As well as supporting climbers, freestanding or wall-hung trellis can be a charming decorative feature in its own right.
Night, can act as a dramatic focal point, while extensive use of trellis, especially in a small garden, can become the garden’s distinctive, unifying theme.
Trellis can often combine the best of both worlds. Large free-standing trellis panels can create a T rellis can be modest looking or even virtually invisible in a garden – ivy-covered white trellis against a white-painted wall, for example – but it can also play a prominent role in a garden’s style and structure.
Sense of enclosure, privacy and shelter at a fraction of the cost of a wall. And, like net curtains in-doors, trellis panels allow light to penetrate – important when trellis is used to extend the height of boundary fences or walls in an already shady garden.
Trellis can be used on its own or as part of a multiple feature: sur-rounding a wall fountain, for example; as a free-standing arch over a statue; or as the frame for a trompe l’oeil mirror to help deceive the eye.
Trellis is usually sold in natural wood, or painted or plastic-coated white, black or green, to blend in with the garden. Consider painting trellis to match a door, window boxes or shutters, or just to provide a year-round splash of contrasting colour: rich royal blue, bold red or sunny yellow, perhaps, or subtle half-tones.
Ideas for arches
To add extra colour and impact to an entrance way, or an extra vertical dimension to a flat, featureless garden, an arch may well be the answer.
W hether starkly formal or charmingly rustic, an arch always catches the eye. Over a door or entrance gate, it creates a sense of arrival; draped with attractive foliage or, it becomes a colourful, possibly fragrant, focal point; and even without a covering of plants, it can create an imposing sculptural presence. Arches can extend the architecture of the house into the garden, or invite the eye to focus on a distant view.
A single arch can make a bold design statement, but you can also use two arches, one behind the other, to emphasize a particular perspective. One arch overlapping the other lends a strong diagonal element to the layout, while several arches in a row create a pergolalike effect.
Arches featuring one variety of climber can be magnificent, but for a more unusual effect consider planting a different climber either side of the side supports. It might be a subtle combination, such as earlv- and late-flowering varieties of honeysuckle, to extend the seasons. You could choose an evergreen and a deciduous climber -ivy and hybrid clematis, for example – for year-round cover plus a bright seasonal splash. Or you could team a summer jasmine, with its tiny but fragrant blooms, with a large-bloomed but scentless climbing rose.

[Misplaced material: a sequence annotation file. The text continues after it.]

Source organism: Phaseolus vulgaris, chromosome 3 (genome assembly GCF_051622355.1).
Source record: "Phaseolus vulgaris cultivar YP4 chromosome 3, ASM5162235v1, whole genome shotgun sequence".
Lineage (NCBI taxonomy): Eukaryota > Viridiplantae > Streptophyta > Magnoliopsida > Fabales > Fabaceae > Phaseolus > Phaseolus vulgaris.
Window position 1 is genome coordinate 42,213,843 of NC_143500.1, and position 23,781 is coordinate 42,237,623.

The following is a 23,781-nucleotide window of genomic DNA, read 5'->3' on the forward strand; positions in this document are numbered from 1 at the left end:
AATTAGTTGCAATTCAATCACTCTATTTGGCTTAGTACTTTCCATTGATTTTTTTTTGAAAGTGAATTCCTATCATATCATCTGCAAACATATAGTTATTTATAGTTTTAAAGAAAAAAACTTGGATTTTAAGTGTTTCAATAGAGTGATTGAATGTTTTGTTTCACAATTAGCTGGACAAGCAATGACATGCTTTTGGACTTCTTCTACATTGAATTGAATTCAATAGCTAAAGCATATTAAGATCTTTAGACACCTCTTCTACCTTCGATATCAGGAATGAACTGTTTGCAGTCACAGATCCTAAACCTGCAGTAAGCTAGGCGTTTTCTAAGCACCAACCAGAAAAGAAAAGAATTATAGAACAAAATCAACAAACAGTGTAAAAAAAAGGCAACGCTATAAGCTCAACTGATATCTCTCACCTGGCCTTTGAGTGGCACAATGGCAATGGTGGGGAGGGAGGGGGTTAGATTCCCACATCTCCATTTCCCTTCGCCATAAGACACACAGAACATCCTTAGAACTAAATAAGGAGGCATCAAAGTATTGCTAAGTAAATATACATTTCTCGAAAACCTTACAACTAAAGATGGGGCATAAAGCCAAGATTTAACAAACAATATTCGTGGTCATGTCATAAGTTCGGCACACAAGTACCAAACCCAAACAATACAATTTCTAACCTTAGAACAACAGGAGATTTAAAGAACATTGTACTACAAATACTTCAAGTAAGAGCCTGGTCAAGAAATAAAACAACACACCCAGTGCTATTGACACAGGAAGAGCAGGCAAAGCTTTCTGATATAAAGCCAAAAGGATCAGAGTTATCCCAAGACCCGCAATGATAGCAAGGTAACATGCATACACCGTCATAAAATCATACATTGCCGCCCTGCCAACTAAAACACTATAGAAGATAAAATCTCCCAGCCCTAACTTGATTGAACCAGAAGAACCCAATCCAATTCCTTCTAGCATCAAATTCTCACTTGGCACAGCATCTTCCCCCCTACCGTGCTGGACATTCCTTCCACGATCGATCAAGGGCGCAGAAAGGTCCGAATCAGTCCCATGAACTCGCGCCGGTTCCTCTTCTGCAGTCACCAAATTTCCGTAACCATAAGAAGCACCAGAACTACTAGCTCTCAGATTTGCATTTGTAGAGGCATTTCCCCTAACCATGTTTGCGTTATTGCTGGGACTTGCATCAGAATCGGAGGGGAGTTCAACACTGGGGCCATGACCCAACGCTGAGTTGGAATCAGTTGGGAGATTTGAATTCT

Consider hanging flower-filled baskets from arches, with or without climbers, for instant brilliant colour. You can cheat by using good quality fakefor an arch in an exposed or sunless spot. For glory – a summer wedding reception in the garden, for example – arrange cut flowers and foliage in florists’ foam-filled hanging baskets, and tie ribbon bows in toning colours to the framework of the arch. (If you are hanging a central basket, always allow for headroom if the arch is over a path.) Floodlighting or spotlighting an arch can add dramatic atmosphere, especially if it can be seen from the main rooms of the house or you are in the garden on a summer’s evening. For a special occasion – an evening party, for example – attach Christmas tree fairy lights to the arch. However, make sure you use lights that are safe for outdoor use.
If you have a large, established hedge or are planting one, you could consider incorporating an arch. Yew, hornbeam, holly and beech are ideal hedging plants for living arches.
You can also plant a simplified freestanding version – two laburnum trees, for example, planted close together, on either side of an entrance, so that their crowns enmesh to form a natural arch, hung with pendent yellow flowers in spring.
Arches and flowering climbers are conventional, but vegetables such as trailing marrows, runner beans over an arch make a striking decorative focal point for a vegetable plot or even as part of the general garden. Runner beans, after all, were originally introduced from South America for the beauty of their sweet pealike blooms, and their edible value was only discovered later.
You could complete the picture with hanging baskets filled with patiotype varieties of trailing cherry tomatoes.
Wooden arches can be left natural, ro blend in with the surrounding plants and gradually bleach to a silvery grey with exposure to the elements.
You can also stain wood, or paint a wooden or metal arch a flat, opaque colour. White, black and dark green are timeless, classic choices. Bold hues are especially effective in winter, when deciduous plants are leafless, although softer, more subtle tints may be easier to live with.
In any case, painted arches need regular maintenance and there is nothing to stop you from choosing another, quite different colour from the existing one – perhaps try a hold green or hot fuchsia pink to follow white, just to ring the changes.
Painting an arch two tones – the support posts black and the infill panels white, for example – is another jolly option.
See Garden Construction 9-12 for how to put up an arch.